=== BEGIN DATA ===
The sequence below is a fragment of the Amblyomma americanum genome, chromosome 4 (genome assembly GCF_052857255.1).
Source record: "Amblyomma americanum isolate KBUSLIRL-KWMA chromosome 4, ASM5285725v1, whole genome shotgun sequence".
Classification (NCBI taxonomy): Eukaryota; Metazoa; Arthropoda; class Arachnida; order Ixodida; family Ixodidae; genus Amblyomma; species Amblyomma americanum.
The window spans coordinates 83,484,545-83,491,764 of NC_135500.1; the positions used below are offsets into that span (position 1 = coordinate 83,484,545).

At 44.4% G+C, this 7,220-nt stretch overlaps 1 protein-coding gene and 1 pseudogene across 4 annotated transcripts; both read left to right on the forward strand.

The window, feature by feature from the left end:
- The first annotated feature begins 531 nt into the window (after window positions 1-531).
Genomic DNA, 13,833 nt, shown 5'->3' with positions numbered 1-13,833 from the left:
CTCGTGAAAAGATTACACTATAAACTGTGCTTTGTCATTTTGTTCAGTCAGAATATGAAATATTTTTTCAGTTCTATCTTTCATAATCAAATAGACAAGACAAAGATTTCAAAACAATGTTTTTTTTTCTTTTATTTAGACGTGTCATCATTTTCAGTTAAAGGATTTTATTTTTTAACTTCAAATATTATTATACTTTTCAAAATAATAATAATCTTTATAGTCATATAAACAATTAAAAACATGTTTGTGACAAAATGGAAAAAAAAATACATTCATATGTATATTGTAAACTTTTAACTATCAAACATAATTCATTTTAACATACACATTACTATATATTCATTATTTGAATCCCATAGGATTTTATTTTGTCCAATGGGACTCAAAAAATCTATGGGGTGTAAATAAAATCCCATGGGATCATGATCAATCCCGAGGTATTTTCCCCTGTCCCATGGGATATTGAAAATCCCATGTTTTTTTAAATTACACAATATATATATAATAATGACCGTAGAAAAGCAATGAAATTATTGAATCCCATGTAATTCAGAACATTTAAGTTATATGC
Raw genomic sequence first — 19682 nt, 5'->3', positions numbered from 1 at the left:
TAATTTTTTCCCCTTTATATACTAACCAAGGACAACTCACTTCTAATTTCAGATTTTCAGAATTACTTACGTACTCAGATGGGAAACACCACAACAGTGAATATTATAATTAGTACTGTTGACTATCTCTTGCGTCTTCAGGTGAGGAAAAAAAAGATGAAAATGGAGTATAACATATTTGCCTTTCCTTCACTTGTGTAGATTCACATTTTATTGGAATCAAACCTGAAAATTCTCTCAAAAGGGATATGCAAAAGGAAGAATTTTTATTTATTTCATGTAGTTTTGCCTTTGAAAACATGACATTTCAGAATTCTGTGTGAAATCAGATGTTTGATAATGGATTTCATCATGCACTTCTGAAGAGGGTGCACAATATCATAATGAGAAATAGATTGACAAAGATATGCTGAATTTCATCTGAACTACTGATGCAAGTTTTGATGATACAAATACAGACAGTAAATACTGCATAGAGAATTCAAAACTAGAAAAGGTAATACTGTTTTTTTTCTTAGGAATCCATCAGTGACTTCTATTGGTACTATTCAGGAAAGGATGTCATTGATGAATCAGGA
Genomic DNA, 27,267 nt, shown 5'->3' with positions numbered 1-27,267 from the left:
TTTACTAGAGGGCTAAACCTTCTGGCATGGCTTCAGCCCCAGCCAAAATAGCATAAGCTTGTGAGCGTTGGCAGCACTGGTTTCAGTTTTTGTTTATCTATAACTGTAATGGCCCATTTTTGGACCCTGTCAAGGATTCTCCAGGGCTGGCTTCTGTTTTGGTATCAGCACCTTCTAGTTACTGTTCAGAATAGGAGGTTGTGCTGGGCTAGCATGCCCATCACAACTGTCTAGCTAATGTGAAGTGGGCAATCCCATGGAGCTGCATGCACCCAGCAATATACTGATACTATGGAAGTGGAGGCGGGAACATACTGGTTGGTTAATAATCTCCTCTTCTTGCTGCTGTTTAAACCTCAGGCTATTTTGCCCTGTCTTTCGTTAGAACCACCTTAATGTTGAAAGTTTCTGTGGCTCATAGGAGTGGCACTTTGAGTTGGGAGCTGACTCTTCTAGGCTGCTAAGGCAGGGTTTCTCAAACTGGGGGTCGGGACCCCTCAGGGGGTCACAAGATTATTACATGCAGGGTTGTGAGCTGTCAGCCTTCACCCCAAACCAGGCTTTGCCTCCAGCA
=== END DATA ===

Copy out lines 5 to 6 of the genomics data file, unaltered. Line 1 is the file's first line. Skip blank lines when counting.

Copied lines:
At 44.4% G+C, this 7,220-nt stretch overlaps 1 protein-coding gene and 1 pseudogene across 4 annotated transcripts; both read left to right on the forward strand.

The window, feature by feature from the left end: